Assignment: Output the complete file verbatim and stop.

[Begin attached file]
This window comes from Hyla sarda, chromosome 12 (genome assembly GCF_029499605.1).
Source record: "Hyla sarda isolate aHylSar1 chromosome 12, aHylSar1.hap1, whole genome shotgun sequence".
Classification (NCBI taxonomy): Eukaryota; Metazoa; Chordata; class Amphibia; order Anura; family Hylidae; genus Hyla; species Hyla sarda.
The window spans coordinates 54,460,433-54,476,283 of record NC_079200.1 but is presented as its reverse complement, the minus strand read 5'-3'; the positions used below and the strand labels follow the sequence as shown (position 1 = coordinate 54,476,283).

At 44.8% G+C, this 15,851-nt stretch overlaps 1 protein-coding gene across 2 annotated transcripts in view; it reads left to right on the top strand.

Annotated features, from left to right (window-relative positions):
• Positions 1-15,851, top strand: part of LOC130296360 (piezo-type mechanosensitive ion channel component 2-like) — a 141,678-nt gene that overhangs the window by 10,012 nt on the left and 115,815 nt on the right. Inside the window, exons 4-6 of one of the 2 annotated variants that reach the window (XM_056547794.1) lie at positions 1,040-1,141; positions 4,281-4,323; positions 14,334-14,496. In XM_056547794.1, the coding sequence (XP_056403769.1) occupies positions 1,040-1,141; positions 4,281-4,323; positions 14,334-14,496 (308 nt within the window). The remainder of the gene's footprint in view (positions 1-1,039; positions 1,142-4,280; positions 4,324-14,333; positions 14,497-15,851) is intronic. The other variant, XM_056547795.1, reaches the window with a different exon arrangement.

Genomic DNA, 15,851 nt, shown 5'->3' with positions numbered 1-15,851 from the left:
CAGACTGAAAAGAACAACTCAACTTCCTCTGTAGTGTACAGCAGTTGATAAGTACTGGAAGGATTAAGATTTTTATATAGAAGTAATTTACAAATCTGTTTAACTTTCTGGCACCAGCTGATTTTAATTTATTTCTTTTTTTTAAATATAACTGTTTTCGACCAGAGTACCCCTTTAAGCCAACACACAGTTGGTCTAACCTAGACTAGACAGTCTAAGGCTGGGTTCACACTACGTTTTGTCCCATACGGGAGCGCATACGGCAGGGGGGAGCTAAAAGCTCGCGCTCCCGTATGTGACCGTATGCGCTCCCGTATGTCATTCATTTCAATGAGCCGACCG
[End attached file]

This window comes from Hyla sarda, chromosome 12 (genome assembly GCF_029499605.1).
Source record: "Hyla sarda isolate aHylSar1 chromosome 12, aHylSar1.hap1, whole genome shotgun sequence".
Classification (NCBI taxonomy): Eukaryota; Metazoa; Chordata; class Amphibia; order Anura; family Hylidae; genus Hyla; species Hyla sarda.
The window spans coordinates 54,460,433-54,476,283 of record NC_079200.1 but is presented as its reverse complement, the minus strand read 5'-3'; the positions used below and the strand labels follow the sequence as shown (position 1 = coordinate 54,476,283).

At 44.8% G+C, this 15,851-nt stretch overlaps 1 protein-coding gene across 2 annotated transcripts in view; it reads left to right on the top strand.

Annotated features, from left to right (window-relative positions):
• Positions 1-15,851, top strand: part of LOC130296360 (piezo-type mechanosensitive ion channel component 2-like) — a 141,678-nt gene that overhangs the window by 10,012 nt on the left and 115,815 nt on the right. Inside the window, exons 4-6 of one of the 2 annotated variants that reach the window (XM_056547794.1) lie at positions 1,040-1,141; positions 4,281-4,323; positions 14,334-14,496. In XM_056547794.1, the coding sequence (XP_056403769.1) occupies positions 1,040-1,141; positions 4,281-4,323; positions 14,334-14,496 (308 nt within the window). The remainder of the gene's footprint in view (positions 1-1,039; positions 1,142-4,280; positions 4,324-14,333; positions 14,497-15,851) is intronic. The other variant, XM_056547795.1, reaches the window with a different exon arrangement.

Genomic DNA, 15,851 nt, shown 5'->3' with positions numbered 1-15,851 from the left:
CAGACTGAAAAGAACAACTCAACTTCCTCTGTAGTGTACAGCAGTTGATAAGTACTGGAAGGATTAAGATTTTTATATAGAAGTAATTTACAAATCTGTTTAACTTTCTGGCACCAGCTGATTTTAATTTATTTCTTTTTTTTAAATATAACTGTTTTCGACCAGAGTACCCCTTTAAGCCAACACACAGTTGGTCTAACCTAGACTAGACAGTCTAAGGCTGGGTTCACACTACGTTTTGTCCCATACGGGAGCGCATACGGCAGGGGGGAGCTAAAAGCTCGCGCTCCCGTATGTGACCGTATGCGCTCCCGTATGTCATTCATTTCAATGAGCCGACCG